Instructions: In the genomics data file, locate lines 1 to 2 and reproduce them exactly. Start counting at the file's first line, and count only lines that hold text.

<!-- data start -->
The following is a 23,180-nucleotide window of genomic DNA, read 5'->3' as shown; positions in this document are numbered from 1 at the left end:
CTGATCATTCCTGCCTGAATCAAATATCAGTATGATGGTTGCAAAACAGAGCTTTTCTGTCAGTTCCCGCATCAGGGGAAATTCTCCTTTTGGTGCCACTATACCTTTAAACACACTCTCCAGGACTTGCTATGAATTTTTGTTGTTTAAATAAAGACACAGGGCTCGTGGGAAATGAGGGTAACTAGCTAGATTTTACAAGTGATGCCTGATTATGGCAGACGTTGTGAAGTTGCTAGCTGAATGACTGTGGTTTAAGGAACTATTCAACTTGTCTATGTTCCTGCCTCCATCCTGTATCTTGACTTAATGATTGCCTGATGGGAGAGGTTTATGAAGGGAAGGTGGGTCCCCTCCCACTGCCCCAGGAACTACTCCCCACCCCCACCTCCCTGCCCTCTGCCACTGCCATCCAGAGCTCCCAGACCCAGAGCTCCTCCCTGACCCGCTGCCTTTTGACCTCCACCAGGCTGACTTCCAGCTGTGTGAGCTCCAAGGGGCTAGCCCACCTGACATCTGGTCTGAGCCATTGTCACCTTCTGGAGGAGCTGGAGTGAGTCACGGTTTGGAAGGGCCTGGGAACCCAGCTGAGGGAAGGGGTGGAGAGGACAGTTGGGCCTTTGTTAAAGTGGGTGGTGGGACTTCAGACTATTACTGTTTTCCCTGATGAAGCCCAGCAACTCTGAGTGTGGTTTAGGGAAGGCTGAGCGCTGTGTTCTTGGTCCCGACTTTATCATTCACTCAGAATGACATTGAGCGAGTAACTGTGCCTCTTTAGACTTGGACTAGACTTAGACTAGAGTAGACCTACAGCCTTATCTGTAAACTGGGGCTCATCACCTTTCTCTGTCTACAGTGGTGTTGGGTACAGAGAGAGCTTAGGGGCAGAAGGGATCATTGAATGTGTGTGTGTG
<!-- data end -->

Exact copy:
The following is a 23,180-nucleotide window of genomic DNA, read 5'->3' as shown; positions in this document are numbered from 1 at the left end:
CTGATCATTCCTGCCTGAATCAAATATCAGTATGATGGTTGCAAAACAGAGCTTTTCTGTCAGTTCCCGCATCAGGGGAAATTCTCCTTTTGGTGCCACTATACCTTTAAACACACTCTCCAGGACTTGCTATGAATTTTTGTTGTTTAAATAAAGACACAGGGCTCGTGGGAAATGAGGGTAACTAGCTAGATTTTACAAGTGATGCCTGATTATGGCAGACGTTGTGAAGTTGCTAGCTGAATGACTGTGGTTTAAGGAACTATTCAACTTGTCTATGTTCCTGCCTCCATCCTGTATCTTGACTTAATGATTGCCTGATGGGAGAGGTTTATGAAGGGAAGGTGGGTCCCCTCCCACTGCCCCAGGAACTACTCCCCACCCCCACCTCCCTGCCCTCTGCCACTGCCATCCAGAGCTCCCAGACCCAGAGCTCCTCCCTGACCCGCTGCCTTTTGACCTCCACCAGGCTGACTTCCAGCTGTGTGAGCTCCAAGGGGCTAGCCCACCTGACATCTGGTCTGAGCCATTGTCACCTTCTGGAGGAGCTGGAGTGAGTCACGGTTTGGAAGGGCCTGGGAACCCAGCTGAGGGAAGGGGTGGAGAGGACAGTTGGGCCTTTGTTAAAGTGGGTGGTGGGACTTCAGACTATTACTGTTTTCCCTGATGAAGCCCAGCAACTCTGAGTGTGGTTTAGGGAAGGCTGAGCGCTGTGTTCTTGGTCCCGACTTTATCATTCACTCAGAATGACATTGAGCGAGTAACTGTGCCTCTTTAGACTTGGACTAGACTTAGACTAGAGTAGACCTACAGCCTTATCTGTAAACTGGGGCTCATCACCTTTCTCTGTCTACAGTGGTGTTGGGTACAGAGAGAGCTTAGGGGCAGAAGGGATCATTGAATGTGTGTGTGTG